Can a news org publish someone’s Twitter photo?

The long, weird story about Teri Buhl’s Twitter account became a little longer and weirder last week, after Buhl wrote Poynter, requesting it take down a photo of her Twitter header. Poynter used a screenshot of images atop Buhl’s Twitter account to illustrate a story about her desire to keep others from republishing her tweets.

Buhl wasn’t concerned about her avatar photo, which a Patch spokesperson told Poynter she’d supplied to New Canaan (Conn.) Patch for a story about her last March. She wanted to protect the photo behind it, of a wetlands scene with birds, possibly American White pelicans, and the sun just below some hills on the horizon.

Buhl also asked Jim Romenesko to remove the image: “Really, Teri?” he replied. She made a similar request of the Knight Center for Journalism in the Americas, which like Poynter removed the image. Romenesko’s original post still shows Buhl’s whole Twitter header.

Both Knight and Poynter “have lost a lot of credibility with me,” Mike Masnick wrote in Techdirt Monday.

This is hogwash. The whole point of fair use is that you do not need permission. That’s what fair use means. If you needed permission, you are not making use of your fair use rights. And yet, both the Knight Center and Poynter caved immediately.

Alison Steele, a media-law attorney who represents the Poynter Institute, told me in an interview that the problem with a fair use test is it’s “not one black and white rule of law.” The section of U.S. copyright law addressing fair use lists four tests, which Steele likens to “beans on the scale.” If you’re dealing with a professional creator of images, that’s a pretty heavy bean on the other side of the scale from you. You can’t presume, Steele told me, that a photo isn’t owned by someone.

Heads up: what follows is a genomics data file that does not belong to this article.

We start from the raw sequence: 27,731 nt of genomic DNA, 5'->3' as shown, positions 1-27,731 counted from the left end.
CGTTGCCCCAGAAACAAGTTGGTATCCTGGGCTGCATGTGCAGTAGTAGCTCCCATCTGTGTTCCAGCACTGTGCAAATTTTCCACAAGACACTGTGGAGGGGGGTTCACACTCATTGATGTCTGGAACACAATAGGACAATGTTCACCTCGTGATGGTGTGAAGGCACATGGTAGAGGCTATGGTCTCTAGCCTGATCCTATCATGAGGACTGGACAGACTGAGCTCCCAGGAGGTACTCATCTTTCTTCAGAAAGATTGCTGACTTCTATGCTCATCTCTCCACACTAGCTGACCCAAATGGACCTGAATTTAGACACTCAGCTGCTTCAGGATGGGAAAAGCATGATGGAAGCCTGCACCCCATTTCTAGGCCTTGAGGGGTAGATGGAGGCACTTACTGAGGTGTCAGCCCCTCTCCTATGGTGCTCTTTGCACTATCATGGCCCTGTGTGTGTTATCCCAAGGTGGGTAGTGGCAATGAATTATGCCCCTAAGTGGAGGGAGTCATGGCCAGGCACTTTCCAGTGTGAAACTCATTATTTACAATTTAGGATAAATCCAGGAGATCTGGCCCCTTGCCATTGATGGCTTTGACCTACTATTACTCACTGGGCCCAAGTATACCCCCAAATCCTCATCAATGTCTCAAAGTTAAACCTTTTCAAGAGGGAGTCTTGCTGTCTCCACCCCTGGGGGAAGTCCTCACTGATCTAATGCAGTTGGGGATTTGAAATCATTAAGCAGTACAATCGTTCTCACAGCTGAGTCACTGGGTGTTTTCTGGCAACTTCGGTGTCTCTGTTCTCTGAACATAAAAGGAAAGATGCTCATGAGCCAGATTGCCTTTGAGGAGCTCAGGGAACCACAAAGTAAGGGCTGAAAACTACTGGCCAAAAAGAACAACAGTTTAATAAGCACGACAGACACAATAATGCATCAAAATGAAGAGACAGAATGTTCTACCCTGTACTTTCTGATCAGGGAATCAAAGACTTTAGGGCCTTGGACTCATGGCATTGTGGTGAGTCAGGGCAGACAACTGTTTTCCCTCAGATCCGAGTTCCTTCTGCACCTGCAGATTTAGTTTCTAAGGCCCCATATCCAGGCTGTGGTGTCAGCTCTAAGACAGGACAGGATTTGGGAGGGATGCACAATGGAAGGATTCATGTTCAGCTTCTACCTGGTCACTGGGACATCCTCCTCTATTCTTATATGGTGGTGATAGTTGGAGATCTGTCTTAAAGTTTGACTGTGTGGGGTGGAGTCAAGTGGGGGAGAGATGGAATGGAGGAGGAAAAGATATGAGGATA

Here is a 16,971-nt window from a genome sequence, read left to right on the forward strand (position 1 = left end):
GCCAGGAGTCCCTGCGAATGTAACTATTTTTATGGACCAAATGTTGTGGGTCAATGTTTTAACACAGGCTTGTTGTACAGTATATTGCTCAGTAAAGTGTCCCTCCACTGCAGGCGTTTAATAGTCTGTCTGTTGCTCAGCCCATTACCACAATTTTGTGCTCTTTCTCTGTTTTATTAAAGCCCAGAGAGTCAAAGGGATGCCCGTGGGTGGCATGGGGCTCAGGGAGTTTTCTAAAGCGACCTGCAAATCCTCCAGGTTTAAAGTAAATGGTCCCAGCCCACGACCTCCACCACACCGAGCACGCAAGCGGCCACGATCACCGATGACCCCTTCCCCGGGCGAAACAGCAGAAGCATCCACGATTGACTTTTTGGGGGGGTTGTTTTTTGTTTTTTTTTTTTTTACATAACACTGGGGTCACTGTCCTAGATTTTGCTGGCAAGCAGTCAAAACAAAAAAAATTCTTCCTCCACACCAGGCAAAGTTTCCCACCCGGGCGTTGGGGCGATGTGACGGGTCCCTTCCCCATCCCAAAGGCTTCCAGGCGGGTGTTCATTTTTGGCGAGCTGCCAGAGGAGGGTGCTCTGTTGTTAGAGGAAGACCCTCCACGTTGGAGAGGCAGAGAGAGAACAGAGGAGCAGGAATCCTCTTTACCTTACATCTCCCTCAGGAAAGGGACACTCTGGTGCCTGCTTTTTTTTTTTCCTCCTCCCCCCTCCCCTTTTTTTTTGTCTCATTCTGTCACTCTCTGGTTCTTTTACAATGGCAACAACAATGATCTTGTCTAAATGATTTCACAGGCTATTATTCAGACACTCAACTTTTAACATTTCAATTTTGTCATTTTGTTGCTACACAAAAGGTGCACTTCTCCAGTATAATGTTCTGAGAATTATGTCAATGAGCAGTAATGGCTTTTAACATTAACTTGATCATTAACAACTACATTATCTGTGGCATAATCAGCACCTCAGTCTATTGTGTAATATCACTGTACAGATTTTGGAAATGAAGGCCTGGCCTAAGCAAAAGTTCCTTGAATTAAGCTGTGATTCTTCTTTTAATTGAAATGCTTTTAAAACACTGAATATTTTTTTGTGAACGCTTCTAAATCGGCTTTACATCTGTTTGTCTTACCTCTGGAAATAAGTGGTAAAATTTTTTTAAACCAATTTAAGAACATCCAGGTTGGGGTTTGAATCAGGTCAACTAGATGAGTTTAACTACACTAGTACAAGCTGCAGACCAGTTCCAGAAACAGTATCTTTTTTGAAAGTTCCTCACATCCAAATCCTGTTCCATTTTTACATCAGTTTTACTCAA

Photos “have to always be considered creative works,” she cautioned. “You have to assume that it’s going to be protected by a copyright.” Screengrabs, she said, are safer when they show an image in context — as a photo on a Facebook page for example. “The more of a screengrab and the less of a focus on the individual photo, the easier it is to show you’re reporting on the existence of a thing and not simply swiping,” Steele told me.

But there are “not clear rules” about screengrabs, she said. “The one thing we do know is in the online environment, linking works.” She said her first advice when dealing with the work of a professional journalist or artist is “get permission. It’s the most certain and surest way. Otherwise you’re simply trying to make a legal calculation with what is right now a fuzzy test.”

Online sites’ terms of service can help a publication determine rights to a photo, but “those change constantly,” Steele warned. Twitter’s terms of service, she noted, “make stuff available to other people, but they do not strip the author of his or her original rights.”

But news reporting, criticism and comment, Steele said, is “a pretty good bean.”

So why’d Poynter take Buhl’s photo down? It seems to me Poynter could have made an argument that including the photo on her Twitter header in a story about the words on her Twitter header gave Poynter a big fat bean to argue fair use. That’s assuming, though, that Poynter wanted to go to the mat on this one.